• Characteristics of Participating Families
  • Chapter Three. The King Family
  • Nick’s Role as Stepfather
  • Nick’s Relationship with His Dad
  • Losing Jonah
  • Attitudes and Actions
  • Responsibility
  • Family Chores
  • Boy Scouts
  • Relational Culture of Support
  • Chapter Four. The Jacobs Family
  • Darren’s Role as Stepfather
  • Early Experiences
  • Employment
  • Masculinity versus Momma’s Boy
  • Darren’s Perspective
  • Karen’s Perspective
  • Brad’s Perspective
  • Reconciling Viewpoints
  • Attitudes in Action
  • Dog Incident
  • Video Games
  • Hunting
  • Culture of Support
  • Chapter Five. The Fisher Family
  • Role of the Stepfather
  • Father Again
  • Interactions with Sam
  • Interactions with Alan
  • Relational and Family Actions
  • Asking How the Day Went
  • Bowling
  • Culture of Support
  • Chapter Six. The Weliver Family
  • Role of the Stepfather
  • What Is a Stepfather?
  • Early Tinkering Experiences
  • Work Schedule
  • Discipline
  • Actions
  • Woodworking
  • Learning about Evan
  • Culture of Support
  • Chapter Seven. The Holland Family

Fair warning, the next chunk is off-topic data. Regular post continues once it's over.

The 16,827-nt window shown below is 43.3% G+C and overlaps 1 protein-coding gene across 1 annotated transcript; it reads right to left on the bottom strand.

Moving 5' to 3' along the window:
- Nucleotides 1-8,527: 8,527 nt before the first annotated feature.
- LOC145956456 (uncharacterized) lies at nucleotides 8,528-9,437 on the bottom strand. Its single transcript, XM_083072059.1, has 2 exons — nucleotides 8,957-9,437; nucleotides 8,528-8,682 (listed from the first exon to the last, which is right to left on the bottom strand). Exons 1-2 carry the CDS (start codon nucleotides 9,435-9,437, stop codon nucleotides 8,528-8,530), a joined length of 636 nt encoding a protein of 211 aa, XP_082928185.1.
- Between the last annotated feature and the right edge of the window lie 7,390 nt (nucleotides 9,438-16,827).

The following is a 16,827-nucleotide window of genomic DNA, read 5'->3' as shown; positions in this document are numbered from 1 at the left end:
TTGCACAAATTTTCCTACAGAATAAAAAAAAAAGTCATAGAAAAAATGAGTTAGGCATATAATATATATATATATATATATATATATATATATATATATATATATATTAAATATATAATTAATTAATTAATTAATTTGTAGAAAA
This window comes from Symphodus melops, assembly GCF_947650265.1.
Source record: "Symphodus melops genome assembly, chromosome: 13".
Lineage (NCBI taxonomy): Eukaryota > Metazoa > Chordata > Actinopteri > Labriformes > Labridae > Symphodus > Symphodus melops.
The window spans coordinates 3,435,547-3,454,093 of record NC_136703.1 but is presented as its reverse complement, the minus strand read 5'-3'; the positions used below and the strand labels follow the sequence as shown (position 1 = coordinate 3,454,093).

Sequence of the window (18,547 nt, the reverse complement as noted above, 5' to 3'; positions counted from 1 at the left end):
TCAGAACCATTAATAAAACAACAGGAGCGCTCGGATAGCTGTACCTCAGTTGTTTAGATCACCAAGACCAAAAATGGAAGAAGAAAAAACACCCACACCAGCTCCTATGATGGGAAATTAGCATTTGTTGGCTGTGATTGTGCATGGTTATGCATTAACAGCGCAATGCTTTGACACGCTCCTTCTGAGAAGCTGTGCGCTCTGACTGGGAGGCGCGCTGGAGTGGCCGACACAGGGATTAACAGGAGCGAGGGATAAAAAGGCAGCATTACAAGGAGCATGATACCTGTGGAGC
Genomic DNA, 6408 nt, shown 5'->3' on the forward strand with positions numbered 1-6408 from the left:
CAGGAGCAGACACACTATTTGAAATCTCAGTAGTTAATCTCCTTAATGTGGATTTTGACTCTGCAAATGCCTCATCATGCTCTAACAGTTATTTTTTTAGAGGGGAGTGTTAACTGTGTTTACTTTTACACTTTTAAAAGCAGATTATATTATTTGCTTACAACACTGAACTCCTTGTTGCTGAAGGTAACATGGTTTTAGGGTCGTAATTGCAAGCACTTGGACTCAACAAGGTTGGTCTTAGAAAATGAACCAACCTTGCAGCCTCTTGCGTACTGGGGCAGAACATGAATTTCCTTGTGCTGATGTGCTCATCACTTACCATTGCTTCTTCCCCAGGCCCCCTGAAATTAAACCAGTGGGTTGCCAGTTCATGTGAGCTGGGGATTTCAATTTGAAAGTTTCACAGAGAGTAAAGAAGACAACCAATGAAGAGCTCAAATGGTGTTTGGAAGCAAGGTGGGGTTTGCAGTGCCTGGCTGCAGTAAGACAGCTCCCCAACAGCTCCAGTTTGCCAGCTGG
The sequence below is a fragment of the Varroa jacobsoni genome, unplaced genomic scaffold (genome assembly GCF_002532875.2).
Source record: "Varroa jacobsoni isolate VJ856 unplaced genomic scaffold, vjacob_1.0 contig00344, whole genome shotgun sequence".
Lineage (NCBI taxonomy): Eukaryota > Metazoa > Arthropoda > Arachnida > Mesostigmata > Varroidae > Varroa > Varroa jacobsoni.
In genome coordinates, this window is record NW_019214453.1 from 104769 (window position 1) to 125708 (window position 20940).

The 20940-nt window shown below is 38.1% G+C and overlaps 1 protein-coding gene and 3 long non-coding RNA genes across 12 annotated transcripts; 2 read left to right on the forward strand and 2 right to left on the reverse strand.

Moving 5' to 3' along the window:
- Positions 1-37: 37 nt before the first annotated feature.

• Buck’s Role
  • As Stepfather
  • As Nonresident Father
  • Caroline’s Illness
  • Actions
  • Church Involvement
  • Building a Cannon
  • Culture of Support
  • Chapter Eight. The Jones Family
  • Stepfather Role
  • Relationship Conductor
  • Jake’s Nonresident Father
  • Daniel’s Issues
  • Connecting Rituals
  • High-Low
  • Movie Night
  • Gaming
  • Culture of Support
  • Part Three: Patterns of Communicating Support
  • Chapter Nine. Types of Supportive Communication
  • Emotional Support
  • Encouraging and Saying “I Love You”
  • Showing Support without Words
  • Spending Time Together
  • Claiming
  • Informational Support
  • Transferring Knowledge
  • Moral Guidance or Advice
  • Instrumental Support
  • Providing for Needs
  • Providing for Wants
  • Providing “Good Times”